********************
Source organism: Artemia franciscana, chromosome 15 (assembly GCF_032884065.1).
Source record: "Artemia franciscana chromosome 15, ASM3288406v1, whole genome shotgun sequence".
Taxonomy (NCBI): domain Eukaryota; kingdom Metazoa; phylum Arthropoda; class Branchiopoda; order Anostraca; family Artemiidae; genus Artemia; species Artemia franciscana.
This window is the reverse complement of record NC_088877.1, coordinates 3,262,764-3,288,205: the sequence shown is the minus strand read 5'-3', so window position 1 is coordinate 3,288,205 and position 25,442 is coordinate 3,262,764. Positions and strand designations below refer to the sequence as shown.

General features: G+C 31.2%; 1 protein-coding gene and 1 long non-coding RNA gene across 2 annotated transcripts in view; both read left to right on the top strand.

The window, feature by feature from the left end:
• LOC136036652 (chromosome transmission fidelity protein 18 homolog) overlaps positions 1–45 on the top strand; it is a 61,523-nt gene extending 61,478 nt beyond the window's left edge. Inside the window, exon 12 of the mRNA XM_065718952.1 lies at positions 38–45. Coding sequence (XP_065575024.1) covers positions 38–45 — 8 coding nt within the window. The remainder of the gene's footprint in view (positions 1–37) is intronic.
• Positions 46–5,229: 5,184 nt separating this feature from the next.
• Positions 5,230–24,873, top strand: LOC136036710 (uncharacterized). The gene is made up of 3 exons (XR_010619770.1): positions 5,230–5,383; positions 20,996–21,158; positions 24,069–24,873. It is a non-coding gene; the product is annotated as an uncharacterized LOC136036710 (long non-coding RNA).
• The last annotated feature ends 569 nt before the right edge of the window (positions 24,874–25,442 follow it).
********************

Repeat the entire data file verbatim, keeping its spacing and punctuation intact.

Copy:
Source organism: Artemia franciscana, chromosome 15 (assembly GCF_032884065.1).
Source record: "Artemia franciscana chromosome 15, ASM3288406v1, whole genome shotgun sequence".
Taxonomy (NCBI): domain Eukaryota; kingdom Metazoa; phylum Arthropoda; class Branchiopoda; order Anostraca; family Artemiidae; genus Artemia; species Artemia franciscana.
This window is the reverse complement of record NC_088877.1, coordinates 3,262,764-3,288,205: the sequence shown is the minus strand read 5'-3', so window position 1 is coordinate 3,288,205 and position 25,442 is coordinate 3,262,764. Positions and strand designations below refer to the sequence as shown.

General features: G+C 31.2%; 1 protein-coding gene and 1 long non-coding RNA gene across 2 annotated transcripts in view; both read left to right on the top strand.

The window, feature by feature from the left end:
• LOC136036652 (chromosome transmission fidelity protein 18 homolog) overlaps positions 1–45 on the top strand; it is a 61,523-nt gene extending 61,478 nt beyond the window's left edge. Inside the window, exon 12 of the mRNA XM_065718952.1 lies at positions 38–45. Coding sequence (XP_065575024.1) covers positions 38–45 — 8 coding nt within the window. The remainder of the gene's footprint in view (positions 1–37) is intronic.
• Positions 46–5,229: 5,184 nt separating this feature from the next.
• Positions 5,230–24,873, top strand: LOC136036710 (uncharacterized). The gene is made up of 3 exons (XR_010619770.1): positions 5,230–5,383; positions 20,996–21,158; positions 24,069–24,873. It is a non-coding gene; the product is annotated as an uncharacterized LOC136036710 (long non-coding RNA).
• The last annotated feature ends 569 nt before the right edge of the window (positions 24,874–25,442 follow it).